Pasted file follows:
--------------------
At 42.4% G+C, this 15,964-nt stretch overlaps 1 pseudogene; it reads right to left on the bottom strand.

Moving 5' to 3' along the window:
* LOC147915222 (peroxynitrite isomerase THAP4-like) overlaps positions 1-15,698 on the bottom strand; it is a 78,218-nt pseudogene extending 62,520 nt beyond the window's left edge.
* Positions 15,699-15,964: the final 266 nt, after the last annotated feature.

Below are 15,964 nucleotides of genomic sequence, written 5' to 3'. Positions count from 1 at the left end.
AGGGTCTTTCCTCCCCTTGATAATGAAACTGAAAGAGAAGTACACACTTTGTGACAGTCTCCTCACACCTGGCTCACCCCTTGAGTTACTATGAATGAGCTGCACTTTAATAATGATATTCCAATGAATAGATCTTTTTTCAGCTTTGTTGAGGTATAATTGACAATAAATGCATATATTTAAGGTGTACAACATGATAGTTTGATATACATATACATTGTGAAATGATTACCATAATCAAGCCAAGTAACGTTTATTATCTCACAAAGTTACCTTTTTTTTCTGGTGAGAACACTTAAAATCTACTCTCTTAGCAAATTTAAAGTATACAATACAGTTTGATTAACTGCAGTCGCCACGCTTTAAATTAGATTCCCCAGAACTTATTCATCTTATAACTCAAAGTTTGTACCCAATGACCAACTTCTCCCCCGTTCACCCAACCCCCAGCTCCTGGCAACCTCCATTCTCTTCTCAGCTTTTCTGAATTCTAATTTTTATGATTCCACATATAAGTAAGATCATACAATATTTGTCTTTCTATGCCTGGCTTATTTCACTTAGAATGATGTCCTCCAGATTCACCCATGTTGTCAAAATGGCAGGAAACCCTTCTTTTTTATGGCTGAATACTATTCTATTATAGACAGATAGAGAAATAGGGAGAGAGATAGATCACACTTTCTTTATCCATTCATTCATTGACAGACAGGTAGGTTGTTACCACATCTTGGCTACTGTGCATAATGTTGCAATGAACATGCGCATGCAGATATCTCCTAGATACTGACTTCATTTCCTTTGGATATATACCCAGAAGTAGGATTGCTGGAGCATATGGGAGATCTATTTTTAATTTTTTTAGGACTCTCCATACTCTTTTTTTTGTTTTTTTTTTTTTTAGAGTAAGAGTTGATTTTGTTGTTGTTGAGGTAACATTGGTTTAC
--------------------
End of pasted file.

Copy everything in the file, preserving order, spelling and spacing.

At 42.4% G+C, this 15,964-nt stretch overlaps 1 pseudogene; it reads right to left on the bottom strand.

Moving 5' to 3' along the window:
* LOC147915222 (peroxynitrite isomerase THAP4-like) overlaps positions 1-15,698 on the bottom strand; it is a 78,218-nt pseudogene extending 62,520 nt beyond the window's left edge.
* Positions 15,699-15,964: the final 266 nt, after the last annotated feature.

Below are 15,964 nucleotides of genomic sequence, written 5' to 3'. Positions count from 1 at the left end.
AGGGTCTTTCCTCCCCTTGATAATGAAACTGAAAGAGAAGTACACACTTTGTGACAGTCTCCTCACACCTGGCTCACCCCTTGAGTTACTATGAATGAGCTGCACTTTAATAATGATATTCCAATGAATAGATCTTTTTTCAGCTTTGTTGAGGTATAATTGACAATAAATGCATATATTTAAGGTGTACAACATGATAGTTTGATATACATATACATTGTGAAATGATTACCATAATCAAGCCAAGTAACGTTTATTATCTCACAAAGTTACCTTTTTTTTCTGGTGAGAACACTTAAAATCTACTCTCTTAGCAAATTTAAAGTATACAATACAGTTTGATTAACTGCAGTCGCCACGCTTTAAATTAGATTCCCCAGAACTTATTCATCTTATAACTCAAAGTTTGTACCCAATGACCAACTTCTCCCCCGTTCACCCAACCCCCAGCTCCTGGCAACCTCCATTCTCTTCTCAGCTTTTCTGAATTCTAATTTTTATGATTCCACATATAAGTAAGATCATACAATATTTGTCTTTCTATGCCTGGCTTATTTCACTTAGAATGATGTCCTCCAGATTCACCCATGTTGTCAAAATGGCAGGAAACCCTTCTTTTTTATGGCTGAATACTATTCTATTATAGACAGATAGAGAAATAGGGAGAGAGATAGATCACACTTTCTTTATCCATTCATTCATTGACAGACAGGTAGGTTGTTACCACATCTTGGCTACTGTGCATAATGTTGCAATGAACATGCGCATGCAGATATCTCCTAGATACTGACTTCATTTCCTTTGGATATATACCCAGAAGTAGGATTGCTGGAGCATATGGGAGATCTATTTTTAATTTTTTTAGGACTCTCCATACTCTTTTTTTTGTTTTTTTTTTTTTTAGAGTAAGAGTTGATTTTGTTGTTGTTGAGGTAACATTGGTTTAC